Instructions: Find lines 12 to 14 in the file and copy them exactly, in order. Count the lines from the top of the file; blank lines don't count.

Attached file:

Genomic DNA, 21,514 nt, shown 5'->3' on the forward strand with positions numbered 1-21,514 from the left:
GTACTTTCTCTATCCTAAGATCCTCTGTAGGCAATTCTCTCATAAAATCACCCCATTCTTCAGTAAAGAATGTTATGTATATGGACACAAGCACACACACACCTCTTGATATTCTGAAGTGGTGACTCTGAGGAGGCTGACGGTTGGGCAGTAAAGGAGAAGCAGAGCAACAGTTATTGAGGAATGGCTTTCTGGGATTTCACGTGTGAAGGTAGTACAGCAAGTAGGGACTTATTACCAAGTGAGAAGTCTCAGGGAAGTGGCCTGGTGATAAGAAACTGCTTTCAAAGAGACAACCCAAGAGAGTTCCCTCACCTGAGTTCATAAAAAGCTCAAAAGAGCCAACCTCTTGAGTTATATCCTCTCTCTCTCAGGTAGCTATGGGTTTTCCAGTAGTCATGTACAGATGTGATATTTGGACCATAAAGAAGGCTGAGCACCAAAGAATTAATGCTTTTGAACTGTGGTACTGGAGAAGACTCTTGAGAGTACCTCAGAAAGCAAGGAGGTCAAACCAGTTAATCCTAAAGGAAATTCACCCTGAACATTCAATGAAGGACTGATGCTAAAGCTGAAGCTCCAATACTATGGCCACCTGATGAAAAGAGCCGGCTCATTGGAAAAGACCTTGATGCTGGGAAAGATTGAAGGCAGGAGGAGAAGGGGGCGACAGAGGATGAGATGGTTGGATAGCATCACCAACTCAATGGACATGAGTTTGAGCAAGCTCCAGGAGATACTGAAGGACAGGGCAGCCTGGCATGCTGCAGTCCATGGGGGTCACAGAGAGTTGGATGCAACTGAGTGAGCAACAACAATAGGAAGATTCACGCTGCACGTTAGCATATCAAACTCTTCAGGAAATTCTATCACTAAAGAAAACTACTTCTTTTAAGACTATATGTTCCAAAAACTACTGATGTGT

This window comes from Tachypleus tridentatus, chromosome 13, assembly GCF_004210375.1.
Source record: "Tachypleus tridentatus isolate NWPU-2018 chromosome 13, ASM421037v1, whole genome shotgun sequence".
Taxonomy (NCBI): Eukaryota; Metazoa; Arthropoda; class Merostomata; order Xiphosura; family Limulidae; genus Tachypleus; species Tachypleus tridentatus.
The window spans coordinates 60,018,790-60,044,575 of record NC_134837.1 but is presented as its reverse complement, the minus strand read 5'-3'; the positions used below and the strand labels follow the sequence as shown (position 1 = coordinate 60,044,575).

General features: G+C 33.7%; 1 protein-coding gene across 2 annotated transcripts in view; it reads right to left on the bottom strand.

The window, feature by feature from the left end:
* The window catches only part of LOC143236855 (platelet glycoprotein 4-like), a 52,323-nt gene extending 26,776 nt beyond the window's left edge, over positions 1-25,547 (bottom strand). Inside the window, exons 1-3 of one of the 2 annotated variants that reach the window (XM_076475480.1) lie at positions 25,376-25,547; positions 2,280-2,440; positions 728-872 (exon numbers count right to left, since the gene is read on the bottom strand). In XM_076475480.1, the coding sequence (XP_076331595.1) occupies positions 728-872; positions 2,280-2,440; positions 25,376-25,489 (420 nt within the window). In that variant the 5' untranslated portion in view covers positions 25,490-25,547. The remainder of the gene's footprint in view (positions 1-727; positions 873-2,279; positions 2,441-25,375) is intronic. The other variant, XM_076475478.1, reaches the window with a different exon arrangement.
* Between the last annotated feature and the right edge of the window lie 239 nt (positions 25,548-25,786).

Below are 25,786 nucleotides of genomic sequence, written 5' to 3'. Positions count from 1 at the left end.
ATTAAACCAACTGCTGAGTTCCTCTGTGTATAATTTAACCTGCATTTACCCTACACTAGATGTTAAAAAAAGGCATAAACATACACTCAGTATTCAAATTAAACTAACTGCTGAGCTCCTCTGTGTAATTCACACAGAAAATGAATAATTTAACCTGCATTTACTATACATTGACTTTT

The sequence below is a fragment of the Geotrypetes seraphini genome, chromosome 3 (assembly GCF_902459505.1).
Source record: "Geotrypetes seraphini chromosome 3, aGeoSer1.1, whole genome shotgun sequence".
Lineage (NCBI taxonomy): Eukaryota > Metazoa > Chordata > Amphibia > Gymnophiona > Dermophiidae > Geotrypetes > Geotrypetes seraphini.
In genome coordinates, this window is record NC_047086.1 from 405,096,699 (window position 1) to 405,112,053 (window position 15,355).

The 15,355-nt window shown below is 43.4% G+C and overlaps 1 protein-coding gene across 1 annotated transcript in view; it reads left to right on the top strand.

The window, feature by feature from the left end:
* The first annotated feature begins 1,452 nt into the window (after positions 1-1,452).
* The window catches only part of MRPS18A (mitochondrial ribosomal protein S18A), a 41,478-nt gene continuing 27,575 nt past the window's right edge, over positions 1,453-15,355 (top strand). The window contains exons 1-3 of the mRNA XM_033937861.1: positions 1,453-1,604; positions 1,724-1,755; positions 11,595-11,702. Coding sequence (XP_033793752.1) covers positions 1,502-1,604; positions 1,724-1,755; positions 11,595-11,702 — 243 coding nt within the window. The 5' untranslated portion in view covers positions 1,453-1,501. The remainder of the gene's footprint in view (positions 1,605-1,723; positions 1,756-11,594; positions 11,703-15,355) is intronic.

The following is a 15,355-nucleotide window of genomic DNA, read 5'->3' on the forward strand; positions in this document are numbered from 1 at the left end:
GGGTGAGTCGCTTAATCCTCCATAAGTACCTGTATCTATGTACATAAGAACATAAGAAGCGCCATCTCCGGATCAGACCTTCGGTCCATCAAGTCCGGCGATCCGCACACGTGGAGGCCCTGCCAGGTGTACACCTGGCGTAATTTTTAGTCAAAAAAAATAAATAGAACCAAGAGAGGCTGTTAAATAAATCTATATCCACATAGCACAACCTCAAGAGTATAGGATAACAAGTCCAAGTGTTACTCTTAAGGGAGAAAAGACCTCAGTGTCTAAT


ATTAAACCAACTGCTGAGTTCCTCTGTGTATAATTTAACCTGCATTTACCCTACACTAGATGTTAAAAAAAGGCATAAACATACACTCAGTATTCAAATTAAACTAACTGCTGAGCTCCTCTGTGTAATTCACACAGAAAATGAATAATTTAACCTGCATTTACTATACATTGACTTTT

The sequence below is a fragment of the Geotrypetes seraphini genome, chromosome 3 (assembly GCF_902459505.1).
Source record: "Geotrypetes seraphini chromosome 3, aGeoSer1.1, whole genome shotgun sequence".